60 Hours and Counting On Our Orange Thumper
Story by Trevor Hunter, Action Photos by RevD Photography, High Clicks Media
We just cracked the 60 hour mark on our 2020 KTM 250 XC-F project bike, and they’ve been a tough 60 hours at that. We started the year off racing the AMA National Grand Prix Championship, but as COVID-19 struck, that came to a halt. Since then, we’ve been hammering away doing motos and testing quite a bit with a couple of SRA GP’s mixed in as well. Without further adieu, here’s what we have learned in the nine months and 60 hours of owning this bike.
Maintenance wise, it’s been pretty basic up to this point. We change the oil every 5-7 hours, with an oil filter change every other oil change. Maxima’s 10w50 ProPlus+ is our oil of choice and it’s held the motor together quite well. The only other maintenance we’ve done to the motor is replace the valve cover gasket. It started leaking around the 20 hour mark, so we replaced it and it started leaking again after another 20 or so hours of use. Instead of replacing it, we used some silicon around the edges and the leak is gone.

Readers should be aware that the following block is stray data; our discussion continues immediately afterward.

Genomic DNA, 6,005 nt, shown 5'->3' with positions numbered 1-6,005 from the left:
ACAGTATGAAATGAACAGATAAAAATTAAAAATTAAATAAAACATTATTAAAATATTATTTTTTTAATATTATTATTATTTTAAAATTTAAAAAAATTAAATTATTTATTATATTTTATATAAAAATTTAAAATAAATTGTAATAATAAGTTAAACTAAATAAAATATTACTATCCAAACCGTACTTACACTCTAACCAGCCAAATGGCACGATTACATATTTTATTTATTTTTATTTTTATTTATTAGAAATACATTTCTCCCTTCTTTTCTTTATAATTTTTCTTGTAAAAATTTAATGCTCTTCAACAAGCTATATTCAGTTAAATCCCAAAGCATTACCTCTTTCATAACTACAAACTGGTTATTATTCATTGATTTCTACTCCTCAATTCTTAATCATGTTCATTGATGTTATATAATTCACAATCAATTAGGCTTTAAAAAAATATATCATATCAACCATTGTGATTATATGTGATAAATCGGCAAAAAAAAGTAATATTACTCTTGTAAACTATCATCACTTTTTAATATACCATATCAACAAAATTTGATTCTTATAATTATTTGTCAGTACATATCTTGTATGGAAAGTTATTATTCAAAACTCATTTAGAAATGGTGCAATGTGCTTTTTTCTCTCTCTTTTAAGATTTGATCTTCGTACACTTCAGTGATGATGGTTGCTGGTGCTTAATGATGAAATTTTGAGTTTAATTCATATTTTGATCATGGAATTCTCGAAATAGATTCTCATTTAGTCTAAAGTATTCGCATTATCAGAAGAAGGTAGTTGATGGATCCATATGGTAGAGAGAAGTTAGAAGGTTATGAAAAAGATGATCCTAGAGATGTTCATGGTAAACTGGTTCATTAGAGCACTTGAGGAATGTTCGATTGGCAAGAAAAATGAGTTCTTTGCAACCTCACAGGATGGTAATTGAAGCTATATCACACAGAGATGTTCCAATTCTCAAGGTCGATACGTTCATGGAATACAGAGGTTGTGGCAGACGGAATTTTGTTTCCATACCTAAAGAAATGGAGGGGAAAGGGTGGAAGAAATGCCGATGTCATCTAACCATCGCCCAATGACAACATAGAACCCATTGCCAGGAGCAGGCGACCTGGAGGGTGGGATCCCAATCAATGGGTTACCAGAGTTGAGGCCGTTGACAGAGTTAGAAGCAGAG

With 60 hard hours on the motor and it being a 250F, we felt it was time to dive into the motor and replace the top end. From now through the end of the year, we’ll be racing this bike quite a bit and will have little time to do any big maintenance items in that time. The top end change is relatively simple on this bike. You can do everything without removing the motor from the frame which is a plus. Getting the head off is a tight fit, but it goes on and comes off when taken out though the right/pipe side of the frame.
The piston and rings all looked really good for the amount of time on it. In reality, it could go a little longer worry free. The wrist pin looks to have the most wear and tear on it, but still nothing to be overly concerned about. Since we went in with the objective of replacing the piston and rings, we installed a Vertex GP Racer piston. The kit includes a piston, rings, wrist pin, circlips, and all of the necessary (and some unnecessary) gaskets for a convenient kit.
For the most part, installation isn’t all that difficult given you know what you’re doing on a four-stroke top end. We struggled a bit getting the rings lined up and the cylinder over the piston, but once aligned a certain way, it slipped right on. Now, we also made one other crucial mistake. REMOVE the dowel pins from the cylinder when reinstalling the cylinder! We didn’t and one fell into the bottom end when fumbling around with the cylinder. Typically, this wouldn’t be a huge deal; however, in an effort to save weight, KTM made these out of aluminum which kept us from digging it out with a magnet. Our next steps were to drain the oil, flip the bike into a nose wheelie, then flip the bike completely upside before it fell out. Ultimately, we didn’t have to pull the motor or split the cases, but it made for a longer (and two-person) night in the garage.